• It helps control blood sugar levels.

Soluble fiber — and psyllium husk in particular— has been found to help regulate blood sugar levels, which is great news for anyone who has or is at risk for diabetes. But even if you don’t have diabetes, blood glucose regulation is crucial if you want to lose weight. If your blood sugar levels spike and drop, you might feel yourself getting cravings or a false sense of hunger. This can cause you to consume excessive calories, which leads to weight gain. The soluble fiber found in psyllium husk can help prevent this from happening in the first place, making it valuable for those who want to maintain a healthy and consistent diet.

  • It cleans out your colon.

If you feel like you’re often constipated, there’s a good chance you also experience bloating, which can make your abdomen appear wider and rounder than it normally is. Even though bloating usually won’t cause you to be physically heavier than normal, it can make it look like all your hard work to get a flatter belly has gone to waste. The fiber found in psyllium husk helps move things along in your digestive system, making your stool not only easier to pass, but also a bit more solid. Just make sure to increase your fiber intake gradually rather than dramatically; sudden, massive increases in fiber can cause gas and extra soft stool, which can be super uncomfortable in addition to causing a bloated belly.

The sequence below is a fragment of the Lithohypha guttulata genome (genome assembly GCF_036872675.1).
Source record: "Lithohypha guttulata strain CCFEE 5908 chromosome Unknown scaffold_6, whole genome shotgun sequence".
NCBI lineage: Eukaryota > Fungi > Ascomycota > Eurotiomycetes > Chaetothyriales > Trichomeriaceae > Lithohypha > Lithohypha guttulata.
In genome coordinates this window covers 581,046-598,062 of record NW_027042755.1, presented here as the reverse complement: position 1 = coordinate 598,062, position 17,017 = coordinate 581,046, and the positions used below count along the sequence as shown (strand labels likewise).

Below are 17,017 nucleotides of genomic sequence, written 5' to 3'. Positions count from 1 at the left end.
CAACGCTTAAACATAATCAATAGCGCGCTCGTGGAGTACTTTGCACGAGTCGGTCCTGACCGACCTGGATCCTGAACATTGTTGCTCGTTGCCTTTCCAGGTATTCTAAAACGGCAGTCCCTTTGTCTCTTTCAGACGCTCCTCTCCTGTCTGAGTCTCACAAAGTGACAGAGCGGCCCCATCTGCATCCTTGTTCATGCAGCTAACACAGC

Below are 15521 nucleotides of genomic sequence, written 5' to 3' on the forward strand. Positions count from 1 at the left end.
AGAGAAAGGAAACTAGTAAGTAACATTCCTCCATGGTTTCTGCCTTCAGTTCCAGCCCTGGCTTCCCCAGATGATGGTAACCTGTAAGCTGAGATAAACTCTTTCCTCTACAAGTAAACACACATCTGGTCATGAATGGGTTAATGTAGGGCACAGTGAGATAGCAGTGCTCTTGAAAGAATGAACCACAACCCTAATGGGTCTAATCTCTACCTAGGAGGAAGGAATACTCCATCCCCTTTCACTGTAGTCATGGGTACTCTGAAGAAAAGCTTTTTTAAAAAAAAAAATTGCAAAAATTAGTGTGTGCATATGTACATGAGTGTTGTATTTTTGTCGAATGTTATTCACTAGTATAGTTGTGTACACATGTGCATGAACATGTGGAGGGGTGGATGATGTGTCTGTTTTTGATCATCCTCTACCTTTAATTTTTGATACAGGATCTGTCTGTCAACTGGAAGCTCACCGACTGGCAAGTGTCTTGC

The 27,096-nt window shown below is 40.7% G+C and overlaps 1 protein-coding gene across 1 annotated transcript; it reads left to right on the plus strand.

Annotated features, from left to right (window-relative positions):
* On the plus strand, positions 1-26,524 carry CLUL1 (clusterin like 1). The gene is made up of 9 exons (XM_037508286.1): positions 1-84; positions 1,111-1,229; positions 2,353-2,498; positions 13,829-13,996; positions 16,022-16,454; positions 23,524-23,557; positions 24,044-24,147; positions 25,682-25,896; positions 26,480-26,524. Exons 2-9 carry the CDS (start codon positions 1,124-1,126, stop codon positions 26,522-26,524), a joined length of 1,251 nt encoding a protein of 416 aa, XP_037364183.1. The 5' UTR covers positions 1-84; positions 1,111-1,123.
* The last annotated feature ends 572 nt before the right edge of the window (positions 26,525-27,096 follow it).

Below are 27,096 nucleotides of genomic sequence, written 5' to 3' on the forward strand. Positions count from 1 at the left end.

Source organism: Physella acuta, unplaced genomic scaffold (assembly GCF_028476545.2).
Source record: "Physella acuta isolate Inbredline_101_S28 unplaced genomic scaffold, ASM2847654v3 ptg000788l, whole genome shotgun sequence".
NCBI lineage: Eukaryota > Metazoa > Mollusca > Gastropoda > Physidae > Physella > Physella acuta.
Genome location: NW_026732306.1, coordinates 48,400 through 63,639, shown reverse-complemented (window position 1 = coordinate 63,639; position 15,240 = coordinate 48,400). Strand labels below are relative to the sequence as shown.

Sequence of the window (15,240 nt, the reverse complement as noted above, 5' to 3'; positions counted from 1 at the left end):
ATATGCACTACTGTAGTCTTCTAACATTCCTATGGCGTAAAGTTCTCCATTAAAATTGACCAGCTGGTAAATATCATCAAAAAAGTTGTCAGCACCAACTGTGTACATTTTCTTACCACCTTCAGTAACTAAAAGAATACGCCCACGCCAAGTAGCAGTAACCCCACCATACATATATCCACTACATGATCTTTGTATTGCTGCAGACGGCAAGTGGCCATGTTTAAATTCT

Adults should be getting between 25 and 30 grams of fiber every day, with six to eight grams coming from soluble fiber. However, most of us are only consuming half of the fiber we should be getting on a daily basis. It’s recommended that we get as much fiber as possible from food rather than supplements, but if you’re having trouble meeting your daily fiber needs, psyllium husk can make a big dent in getting there. A single teaspoon can contain up to three grams of insoluble fiber and two grams of soluble fiber, and many recommendations state that it can be taken up to three times a day. Just like that, you’ve gotten just the right amount of soluble fiber to help you improve your digestive health and drop those extra pounds. But where can you get a hold of this useful weight loss plant?